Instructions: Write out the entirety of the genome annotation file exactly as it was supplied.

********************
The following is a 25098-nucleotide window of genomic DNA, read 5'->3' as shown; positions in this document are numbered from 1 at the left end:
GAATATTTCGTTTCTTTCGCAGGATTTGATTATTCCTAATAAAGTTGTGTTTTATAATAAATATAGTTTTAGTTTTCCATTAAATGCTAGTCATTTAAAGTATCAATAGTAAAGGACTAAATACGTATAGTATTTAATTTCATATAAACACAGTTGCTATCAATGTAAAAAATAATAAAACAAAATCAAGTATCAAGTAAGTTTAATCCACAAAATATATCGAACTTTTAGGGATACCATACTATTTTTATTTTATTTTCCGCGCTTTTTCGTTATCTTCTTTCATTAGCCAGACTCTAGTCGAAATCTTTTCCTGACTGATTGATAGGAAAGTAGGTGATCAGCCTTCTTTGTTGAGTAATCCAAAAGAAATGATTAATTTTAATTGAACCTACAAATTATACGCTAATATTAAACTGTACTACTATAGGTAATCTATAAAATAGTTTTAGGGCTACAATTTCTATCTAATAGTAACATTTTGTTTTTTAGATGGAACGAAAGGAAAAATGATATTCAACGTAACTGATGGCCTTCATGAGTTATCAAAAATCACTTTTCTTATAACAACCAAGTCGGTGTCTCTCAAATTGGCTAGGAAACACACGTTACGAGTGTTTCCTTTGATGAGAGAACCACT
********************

The following is a 25098-nucleotide window of genomic DNA, read 5'->3' as shown; positions in this document are numbered from 1 at the left end:
GAATATTTCGTTTCTTTCGCAGGATTTGATTATTCCTAATAAAGTTGTGTTTTATAATAAATATAGTTTTAGTTTTCCATTAAATGCTAGTCATTTAAAGTATCAATAGTAAAGGACTAAATACGTATAGTATTTAATTTCATATAAACACAGTTGCTATCAATGTAAAAAATAATAAAACAAAATCAAGTATCAAGTAAGTTTAATCCACAAAATATATCGAACTTTTAGGGATACCATACTATTTTTATTTTATTTTCCGCGCTTTTTCGTTATCTTCTTTCATTAGCCAGACTCTAGTCGAAATCTTTTCCTGACTGATTGATAGGAAAGTAGGTGATCAGCCTTCTTTGTTGAGTAATCCAAAAGAAATGATTAATTTTAATTGAACCTACAAATTATACGCTAATATTAAACTGTACTACTATAGGTAATCTATAAAATAGTTTTAGGGCTACAATTTCTATCTAATAGTAACATTTTGTTTTTTAGATGGAACGAAAGGAAAAATGATATTCAACGTAACTGATGGCCTTCATGAGTTATCAAAAATCACTTTTCTTATAACAACCAAGTCGGTGTCTCTCAAATTGGCTAGGAAACACACGTTACGAGTGTTTCCTTTGATGAGAGAACCACT